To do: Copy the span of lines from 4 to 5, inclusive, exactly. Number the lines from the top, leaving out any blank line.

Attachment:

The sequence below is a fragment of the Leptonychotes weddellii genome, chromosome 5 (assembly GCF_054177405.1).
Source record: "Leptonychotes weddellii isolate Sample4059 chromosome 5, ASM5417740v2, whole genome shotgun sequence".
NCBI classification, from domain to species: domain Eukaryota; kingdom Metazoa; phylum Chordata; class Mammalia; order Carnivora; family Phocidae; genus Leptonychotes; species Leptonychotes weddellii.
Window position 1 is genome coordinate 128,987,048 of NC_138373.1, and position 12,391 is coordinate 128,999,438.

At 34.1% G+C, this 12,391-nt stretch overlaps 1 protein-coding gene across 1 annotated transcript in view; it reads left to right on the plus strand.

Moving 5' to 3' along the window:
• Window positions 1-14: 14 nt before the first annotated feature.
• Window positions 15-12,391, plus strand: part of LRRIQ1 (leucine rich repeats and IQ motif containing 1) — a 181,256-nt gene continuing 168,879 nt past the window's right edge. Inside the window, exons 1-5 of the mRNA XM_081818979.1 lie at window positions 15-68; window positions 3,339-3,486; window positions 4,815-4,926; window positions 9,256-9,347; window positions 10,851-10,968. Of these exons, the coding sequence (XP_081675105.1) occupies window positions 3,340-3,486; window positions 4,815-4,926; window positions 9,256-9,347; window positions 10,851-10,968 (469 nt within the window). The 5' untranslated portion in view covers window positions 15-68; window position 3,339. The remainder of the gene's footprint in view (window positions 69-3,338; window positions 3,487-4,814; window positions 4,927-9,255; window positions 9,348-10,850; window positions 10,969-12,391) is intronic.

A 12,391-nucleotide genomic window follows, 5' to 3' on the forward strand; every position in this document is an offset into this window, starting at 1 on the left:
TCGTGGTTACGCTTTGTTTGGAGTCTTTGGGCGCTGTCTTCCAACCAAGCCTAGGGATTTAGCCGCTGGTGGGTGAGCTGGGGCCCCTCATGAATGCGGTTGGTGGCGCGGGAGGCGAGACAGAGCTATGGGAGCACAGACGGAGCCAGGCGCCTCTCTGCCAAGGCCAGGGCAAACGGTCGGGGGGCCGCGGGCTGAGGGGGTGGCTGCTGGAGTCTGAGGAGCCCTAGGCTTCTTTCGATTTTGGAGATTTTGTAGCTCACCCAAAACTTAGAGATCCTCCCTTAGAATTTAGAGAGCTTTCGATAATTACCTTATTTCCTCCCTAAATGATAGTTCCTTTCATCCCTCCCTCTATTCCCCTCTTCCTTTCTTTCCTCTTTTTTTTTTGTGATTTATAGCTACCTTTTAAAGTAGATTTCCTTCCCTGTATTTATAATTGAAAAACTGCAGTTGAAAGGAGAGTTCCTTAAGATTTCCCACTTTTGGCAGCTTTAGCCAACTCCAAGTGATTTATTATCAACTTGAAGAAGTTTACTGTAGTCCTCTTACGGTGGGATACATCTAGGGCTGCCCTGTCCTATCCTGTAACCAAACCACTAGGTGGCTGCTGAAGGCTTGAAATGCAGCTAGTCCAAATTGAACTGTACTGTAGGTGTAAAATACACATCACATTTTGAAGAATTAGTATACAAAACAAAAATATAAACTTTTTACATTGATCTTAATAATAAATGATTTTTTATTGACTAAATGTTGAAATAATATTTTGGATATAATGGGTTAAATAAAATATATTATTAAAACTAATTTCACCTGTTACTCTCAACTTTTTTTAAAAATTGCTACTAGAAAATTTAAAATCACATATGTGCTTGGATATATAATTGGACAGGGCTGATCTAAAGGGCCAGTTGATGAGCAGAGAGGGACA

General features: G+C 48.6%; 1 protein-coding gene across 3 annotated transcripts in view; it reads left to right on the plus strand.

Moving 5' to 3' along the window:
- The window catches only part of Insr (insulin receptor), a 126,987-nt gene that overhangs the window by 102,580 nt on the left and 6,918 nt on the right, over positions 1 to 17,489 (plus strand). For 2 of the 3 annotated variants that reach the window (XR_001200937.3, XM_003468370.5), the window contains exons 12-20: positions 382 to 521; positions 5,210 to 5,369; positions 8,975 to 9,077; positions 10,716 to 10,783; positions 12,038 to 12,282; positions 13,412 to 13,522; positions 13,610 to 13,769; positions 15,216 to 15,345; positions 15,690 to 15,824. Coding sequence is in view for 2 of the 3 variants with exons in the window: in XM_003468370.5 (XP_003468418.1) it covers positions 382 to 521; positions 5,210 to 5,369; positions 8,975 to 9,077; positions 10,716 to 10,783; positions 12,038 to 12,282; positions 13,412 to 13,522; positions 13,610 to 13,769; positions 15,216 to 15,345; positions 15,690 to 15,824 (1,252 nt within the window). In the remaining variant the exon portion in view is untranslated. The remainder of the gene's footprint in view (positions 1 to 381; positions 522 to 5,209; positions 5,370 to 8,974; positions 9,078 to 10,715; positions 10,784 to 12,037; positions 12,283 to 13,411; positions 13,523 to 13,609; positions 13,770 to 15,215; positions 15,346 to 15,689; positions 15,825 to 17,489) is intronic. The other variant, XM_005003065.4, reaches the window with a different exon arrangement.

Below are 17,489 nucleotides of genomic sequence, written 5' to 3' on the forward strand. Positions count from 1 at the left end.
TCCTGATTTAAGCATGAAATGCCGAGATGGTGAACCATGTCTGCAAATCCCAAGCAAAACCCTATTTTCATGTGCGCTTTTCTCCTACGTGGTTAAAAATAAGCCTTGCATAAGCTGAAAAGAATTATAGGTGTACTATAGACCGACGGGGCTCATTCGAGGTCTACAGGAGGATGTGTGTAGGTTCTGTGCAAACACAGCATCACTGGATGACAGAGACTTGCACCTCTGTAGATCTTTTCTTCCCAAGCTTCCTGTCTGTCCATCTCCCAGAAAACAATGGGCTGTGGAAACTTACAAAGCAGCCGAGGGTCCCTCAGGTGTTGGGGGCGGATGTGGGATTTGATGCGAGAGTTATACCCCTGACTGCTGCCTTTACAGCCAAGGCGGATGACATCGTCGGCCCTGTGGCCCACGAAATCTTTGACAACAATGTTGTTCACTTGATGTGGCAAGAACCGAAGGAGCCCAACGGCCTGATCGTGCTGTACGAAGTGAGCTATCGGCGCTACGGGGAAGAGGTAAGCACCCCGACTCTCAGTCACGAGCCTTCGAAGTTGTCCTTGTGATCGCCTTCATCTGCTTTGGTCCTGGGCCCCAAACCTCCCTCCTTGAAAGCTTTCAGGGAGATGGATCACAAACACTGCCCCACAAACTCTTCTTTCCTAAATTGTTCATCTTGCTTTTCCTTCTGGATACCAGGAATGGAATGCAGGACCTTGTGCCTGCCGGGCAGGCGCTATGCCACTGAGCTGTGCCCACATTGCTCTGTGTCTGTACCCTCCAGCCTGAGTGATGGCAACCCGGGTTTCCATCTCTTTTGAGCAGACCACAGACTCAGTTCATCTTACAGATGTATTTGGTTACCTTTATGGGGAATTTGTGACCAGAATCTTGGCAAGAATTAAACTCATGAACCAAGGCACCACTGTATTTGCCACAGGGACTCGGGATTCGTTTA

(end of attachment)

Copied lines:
Window position 1 is genome coordinate 128,987,048 of NC_138373.1, and position 12,391 is coordinate 128,999,438.

At 34.1% G+C, this 12,391-nt stretch overlaps 1 protein-coding gene across 1 annotated transcript in view; it reads left to right on the plus strand.